Mental Health columnist Sarah Barr debunks the common worries people have about counselling.
“￼The message I want to share is for people to not suffer alone. It is OK not to feel OK and it is OK to ask for help. If you feel unable to do this with your family or friends, then counselling might work for you”
Counselling, therapy, mindfulness are all buzz words we are hearing more and more of in today’s world.
But what exactly is counselling? How does it work? Who can attend counselling? Do I have to have a mental health issue to receive counselling? Will what I say be kept confidential?
In today’s article, I will focus on answering the above questions and explaining a little about counselling. As we officially enter Christmas Season, we are constantly reminded of ‘joy’, ‘spreading joy’ and ‘being joyful’.
What if you are not feeling joyful, and you don’t want to celebrate, as you are feeling down. The pressure everywhere you look to be excited and happy can lead you further into a negative state of thinking. The issue you are facing, may seem like it will never end, or it is not fixable. Counselling can help you develop the skills and tools needed to help you with your current issue.
What exactly is Counselling?
Counselling is a talking therapy, in which you talk to a professionally trained therapist in a comfortable, safe and private space. The therapist’s job is not to give you advice or to judge you. They are there to listen attentively and to guide you through a hard time.
Sometimes it can be difficult to talk to those close to you about how you are feeling, this is when counselling can be used. It gives you the opportunity to openly discuss your thoughts and feelings. Therapists are trained to help you make the changes that you would like to make in your life, whilst guiding and empowering you.
“Be yourself; everyone else is taken”-Oscar Wilde
What type of problems can I bring to Counselling?
If you are facing an issue that is difficult for you to cope with and is affecting you in your daily life, no matter how big or small, counselling can help you. Although counselling is used widely with mental health issues, it can be of benefit to people who may be struggling with:
- Marriage/relationship issues
- Low Self-confidence
- Panic attacks
- Issues at work
- Issues at home
- Anger management
Depression, anxiety, self-harm, and OCD are some of the more known problems that counselling is used for. However if you are feeling down, do not minimise your worry or issue. If it is affecting your thoughts, feelings and behavior, help is available.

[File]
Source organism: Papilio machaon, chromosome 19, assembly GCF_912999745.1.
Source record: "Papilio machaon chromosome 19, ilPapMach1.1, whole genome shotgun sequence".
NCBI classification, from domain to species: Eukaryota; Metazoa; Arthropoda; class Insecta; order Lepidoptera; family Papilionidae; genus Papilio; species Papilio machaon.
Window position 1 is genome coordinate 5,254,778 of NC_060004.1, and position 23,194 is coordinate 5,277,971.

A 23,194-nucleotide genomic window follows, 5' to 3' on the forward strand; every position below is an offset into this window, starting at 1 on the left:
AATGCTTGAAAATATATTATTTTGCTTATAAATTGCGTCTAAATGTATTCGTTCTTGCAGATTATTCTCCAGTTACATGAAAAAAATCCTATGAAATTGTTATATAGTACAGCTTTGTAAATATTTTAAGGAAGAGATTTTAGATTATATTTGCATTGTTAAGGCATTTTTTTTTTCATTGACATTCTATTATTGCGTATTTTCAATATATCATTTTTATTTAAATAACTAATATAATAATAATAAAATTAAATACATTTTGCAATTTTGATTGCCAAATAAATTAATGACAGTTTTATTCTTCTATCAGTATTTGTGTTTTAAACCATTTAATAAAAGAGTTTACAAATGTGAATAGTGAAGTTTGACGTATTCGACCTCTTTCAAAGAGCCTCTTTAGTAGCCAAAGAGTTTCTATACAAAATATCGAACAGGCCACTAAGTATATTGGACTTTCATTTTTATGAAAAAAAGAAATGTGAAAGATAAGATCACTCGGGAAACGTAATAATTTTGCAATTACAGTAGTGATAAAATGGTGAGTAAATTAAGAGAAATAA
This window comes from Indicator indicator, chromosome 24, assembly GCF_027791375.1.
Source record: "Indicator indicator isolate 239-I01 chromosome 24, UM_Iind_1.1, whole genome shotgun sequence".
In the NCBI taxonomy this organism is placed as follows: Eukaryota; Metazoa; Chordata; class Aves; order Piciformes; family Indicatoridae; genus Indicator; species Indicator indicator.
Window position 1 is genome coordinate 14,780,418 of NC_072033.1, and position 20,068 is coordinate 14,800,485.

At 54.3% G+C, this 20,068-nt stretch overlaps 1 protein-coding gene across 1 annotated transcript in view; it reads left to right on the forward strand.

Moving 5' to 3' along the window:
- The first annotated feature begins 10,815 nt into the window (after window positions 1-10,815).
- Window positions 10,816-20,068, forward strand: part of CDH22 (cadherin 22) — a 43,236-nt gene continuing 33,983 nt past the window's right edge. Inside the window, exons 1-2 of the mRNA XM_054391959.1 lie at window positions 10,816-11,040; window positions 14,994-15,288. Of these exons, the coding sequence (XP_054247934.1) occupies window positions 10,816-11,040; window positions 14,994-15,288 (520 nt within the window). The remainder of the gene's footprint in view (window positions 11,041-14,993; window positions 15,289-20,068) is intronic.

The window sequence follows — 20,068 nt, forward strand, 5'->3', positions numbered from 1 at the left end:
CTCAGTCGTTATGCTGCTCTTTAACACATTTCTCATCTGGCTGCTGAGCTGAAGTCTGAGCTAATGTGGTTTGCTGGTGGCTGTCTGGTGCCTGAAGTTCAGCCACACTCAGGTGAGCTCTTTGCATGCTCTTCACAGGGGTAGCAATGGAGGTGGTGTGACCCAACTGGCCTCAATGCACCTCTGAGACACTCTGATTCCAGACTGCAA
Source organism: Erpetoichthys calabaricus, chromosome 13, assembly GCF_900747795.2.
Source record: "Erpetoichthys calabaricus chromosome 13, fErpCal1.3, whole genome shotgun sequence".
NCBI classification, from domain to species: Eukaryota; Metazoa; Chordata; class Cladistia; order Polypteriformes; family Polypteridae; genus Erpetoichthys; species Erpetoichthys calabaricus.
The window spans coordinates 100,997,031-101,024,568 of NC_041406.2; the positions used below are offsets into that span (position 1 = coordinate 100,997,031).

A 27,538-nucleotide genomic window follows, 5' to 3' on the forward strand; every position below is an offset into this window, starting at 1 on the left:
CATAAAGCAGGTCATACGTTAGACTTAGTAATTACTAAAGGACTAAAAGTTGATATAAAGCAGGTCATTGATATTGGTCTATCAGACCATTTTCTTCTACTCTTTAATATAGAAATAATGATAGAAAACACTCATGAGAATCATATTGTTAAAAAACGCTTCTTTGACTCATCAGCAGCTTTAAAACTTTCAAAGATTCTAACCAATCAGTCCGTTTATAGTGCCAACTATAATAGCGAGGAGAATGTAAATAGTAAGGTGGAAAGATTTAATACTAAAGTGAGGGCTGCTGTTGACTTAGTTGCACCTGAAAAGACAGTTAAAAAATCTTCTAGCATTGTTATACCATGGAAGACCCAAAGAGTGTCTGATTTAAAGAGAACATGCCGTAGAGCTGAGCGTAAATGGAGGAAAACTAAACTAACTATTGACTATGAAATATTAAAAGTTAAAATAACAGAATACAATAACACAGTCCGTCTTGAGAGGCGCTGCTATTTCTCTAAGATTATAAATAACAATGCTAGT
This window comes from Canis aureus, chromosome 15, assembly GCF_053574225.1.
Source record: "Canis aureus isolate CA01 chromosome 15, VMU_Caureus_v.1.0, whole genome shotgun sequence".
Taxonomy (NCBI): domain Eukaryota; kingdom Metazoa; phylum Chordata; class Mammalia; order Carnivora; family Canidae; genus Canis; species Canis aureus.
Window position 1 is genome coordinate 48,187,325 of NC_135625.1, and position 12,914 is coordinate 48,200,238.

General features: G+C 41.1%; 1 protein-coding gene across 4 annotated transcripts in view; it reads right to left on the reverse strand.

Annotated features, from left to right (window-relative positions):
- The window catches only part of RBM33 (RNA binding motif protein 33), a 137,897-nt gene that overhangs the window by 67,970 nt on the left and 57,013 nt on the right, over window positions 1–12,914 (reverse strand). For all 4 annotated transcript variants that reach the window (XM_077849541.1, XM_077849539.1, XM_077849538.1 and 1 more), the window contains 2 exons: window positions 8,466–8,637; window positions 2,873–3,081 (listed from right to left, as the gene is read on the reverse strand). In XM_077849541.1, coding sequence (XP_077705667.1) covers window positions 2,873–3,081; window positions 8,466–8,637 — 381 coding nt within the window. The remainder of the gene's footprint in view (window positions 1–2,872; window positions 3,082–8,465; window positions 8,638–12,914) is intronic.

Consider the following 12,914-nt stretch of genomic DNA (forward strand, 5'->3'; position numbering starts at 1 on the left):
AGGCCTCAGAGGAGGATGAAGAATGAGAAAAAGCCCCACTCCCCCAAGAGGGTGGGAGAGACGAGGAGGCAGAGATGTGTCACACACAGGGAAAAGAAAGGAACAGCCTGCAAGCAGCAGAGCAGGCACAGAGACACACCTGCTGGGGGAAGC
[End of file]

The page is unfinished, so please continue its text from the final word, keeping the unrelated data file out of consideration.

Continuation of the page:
No-one should have to suffer alone. Once you accept and acknowledge how you are feeling, you have taken your first step in seeking help.
Confidentiality in Counselling
For some people the fear that people will find out what they have said in counselling, or know they are attending counselling can put them off in making an appointment. Confidentiality is paramount in counselling. Anything that is discussed in a session is confidential.
However it is important to highlight the limits of confidentiality involved in counselling. If you suggested to the therapist that you may cause harm to yourself or to others, or commit a crime the therapist would be legally obligated to highlight this concern to a next of kin or relevant authorities. If this happened it would not be done behind your back, the therapist will always discuss it with you first. By giving you the power to decide what the next step should be.
Another element that a lot of people are unaware of about counselling is the clinical supervisors that all therapists have. This is a professionally trained supervisor, who the therapist goes to if they feel they need guidance with a client case or if they feel they have been affected by a case. The clients name or any information are never used.
“So if you are feeling you may need some help, please do not hesitate in contacting a counsellor”
I can also be contacted through a message or my Facebook Page ‘New Beginnings’ to help you find a counsellor in your area, all messages are confidential.